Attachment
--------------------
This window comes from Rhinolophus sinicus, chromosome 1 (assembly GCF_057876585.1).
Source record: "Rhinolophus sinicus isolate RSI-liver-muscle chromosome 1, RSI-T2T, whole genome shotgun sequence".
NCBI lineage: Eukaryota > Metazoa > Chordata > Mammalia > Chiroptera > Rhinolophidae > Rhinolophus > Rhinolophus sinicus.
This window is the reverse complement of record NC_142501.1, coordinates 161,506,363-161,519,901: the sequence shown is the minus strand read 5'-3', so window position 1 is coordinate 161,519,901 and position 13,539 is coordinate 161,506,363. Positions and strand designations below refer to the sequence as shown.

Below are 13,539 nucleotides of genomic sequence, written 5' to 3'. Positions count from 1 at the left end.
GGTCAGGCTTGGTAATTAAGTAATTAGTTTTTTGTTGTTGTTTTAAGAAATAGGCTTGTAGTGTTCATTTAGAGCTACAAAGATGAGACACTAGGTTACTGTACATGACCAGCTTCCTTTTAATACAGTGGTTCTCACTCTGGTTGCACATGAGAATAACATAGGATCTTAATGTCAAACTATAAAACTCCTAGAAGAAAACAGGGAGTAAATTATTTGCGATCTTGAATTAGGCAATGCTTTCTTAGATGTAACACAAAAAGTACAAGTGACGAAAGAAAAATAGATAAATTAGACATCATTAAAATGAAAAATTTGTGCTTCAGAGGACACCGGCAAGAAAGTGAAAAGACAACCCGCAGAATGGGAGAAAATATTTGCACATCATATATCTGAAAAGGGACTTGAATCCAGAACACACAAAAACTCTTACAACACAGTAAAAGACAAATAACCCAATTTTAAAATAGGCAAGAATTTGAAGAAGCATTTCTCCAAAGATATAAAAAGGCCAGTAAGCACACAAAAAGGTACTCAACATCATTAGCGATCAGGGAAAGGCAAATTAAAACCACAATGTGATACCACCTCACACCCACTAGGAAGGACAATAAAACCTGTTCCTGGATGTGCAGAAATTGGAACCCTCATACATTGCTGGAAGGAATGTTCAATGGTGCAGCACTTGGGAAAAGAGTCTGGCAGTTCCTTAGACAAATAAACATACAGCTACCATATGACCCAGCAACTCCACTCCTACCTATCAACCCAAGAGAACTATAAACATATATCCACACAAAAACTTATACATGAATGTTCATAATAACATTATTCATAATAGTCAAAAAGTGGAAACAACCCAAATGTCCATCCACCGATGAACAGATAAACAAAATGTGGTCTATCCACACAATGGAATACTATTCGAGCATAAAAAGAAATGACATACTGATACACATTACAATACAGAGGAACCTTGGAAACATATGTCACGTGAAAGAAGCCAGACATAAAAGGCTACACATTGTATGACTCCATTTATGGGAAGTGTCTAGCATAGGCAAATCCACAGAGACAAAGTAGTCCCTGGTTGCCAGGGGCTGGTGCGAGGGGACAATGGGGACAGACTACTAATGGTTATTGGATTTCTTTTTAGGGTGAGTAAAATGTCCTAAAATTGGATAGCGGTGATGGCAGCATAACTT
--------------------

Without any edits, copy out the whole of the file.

This window comes from Rhinolophus sinicus, chromosome 1 (assembly GCF_057876585.1).
Source record: "Rhinolophus sinicus isolate RSI-liver-muscle chromosome 1, RSI-T2T, whole genome shotgun sequence".
NCBI lineage: Eukaryota > Metazoa > Chordata > Mammalia > Chiroptera > Rhinolophidae > Rhinolophus > Rhinolophus sinicus.
This window is the reverse complement of record NC_142501.1, coordinates 161,506,363-161,519,901: the sequence shown is the minus strand read 5'-3', so window position 1 is coordinate 161,519,901 and position 13,539 is coordinate 161,506,363. Positions and strand designations below refer to the sequence as shown.

Below are 13,539 nucleotides of genomic sequence, written 5' to 3'. Positions count from 1 at the left end.
GGTCAGGCTTGGTAATTAAGTAATTAGTTTTTTGTTGTTGTTTTAAGAAATAGGCTTGTAGTGTTCATTTAGAGCTACAAAGATGAGACACTAGGTTACTGTACATGACCAGCTTCCTTTTAATACAGTGGTTCTCACTCTGGTTGCACATGAGAATAACATAGGATCTTAATGTCAAACTATAAAACTCCTAGAAGAAAACAGGGAGTAAATTATTTGCGATCTTGAATTAGGCAATGCTTTCTTAGATGTAACACAAAAAGTACAAGTGACGAAAGAAAAATAGATAAATTAGACATCATTAAAATGAAAAATTTGTGCTTCAGAGGACACCGGCAAGAAAGTGAAAAGACAACCCGCAGAATGGGAGAAAATATTTGCACATCATATATCTGAAAAGGGACTTGAATCCAGAACACACAAAAACTCTTACAACACAGTAAAAGACAAATAACCCAATTTTAAAATAGGCAAGAATTTGAAGAAGCATTTCTCCAAAGATATAAAAAGGCCAGTAAGCACACAAAAAGGTACTCAACATCATTAGCGATCAGGGAAAGGCAAATTAAAACCACAATGTGATACCACCTCACACCCACTAGGAAGGACAATAAAACCTGTTCCTGGATGTGCAGAAATTGGAACCCTCATACATTGCTGGAAGGAATGTTCAATGGTGCAGCACTTGGGAAAAGAGTCTGGCAGTTCCTTAGACAAATAAACATACAGCTACCATATGACCCAGCAACTCCACTCCTACCTATCAACCCAAGAGAACTATAAACATATATCCACACAAAAACTTATACATGAATGTTCATAATAACATTATTCATAATAGTCAAAAAGTGGAAACAACCCAAATGTCCATCCACCGATGAACAGATAAACAAAATGTGGTCTATCCACACAATGGAATACTATTCGAGCATAAAAAGAAATGACATACTGATACACATTACAATACAGAGGAACCTTGGAAACATATGTCACGTGAAAGAAGCCAGACATAAAAGGCTACACATTGTATGACTCCATTTATGGGAAGTGTCTAGCATAGGCAAATCCACAGAGACAAAGTAGTCCCTGGTTGCCAGGGGCTGGTGCGAGGGGACAATGGGGACAGACTACTAATGGTTATTGGATTTCTTTTTAGGGTGAGTAAAATGTCCTAAAATTGGATAGCGGTGATGGCAGCATAACTT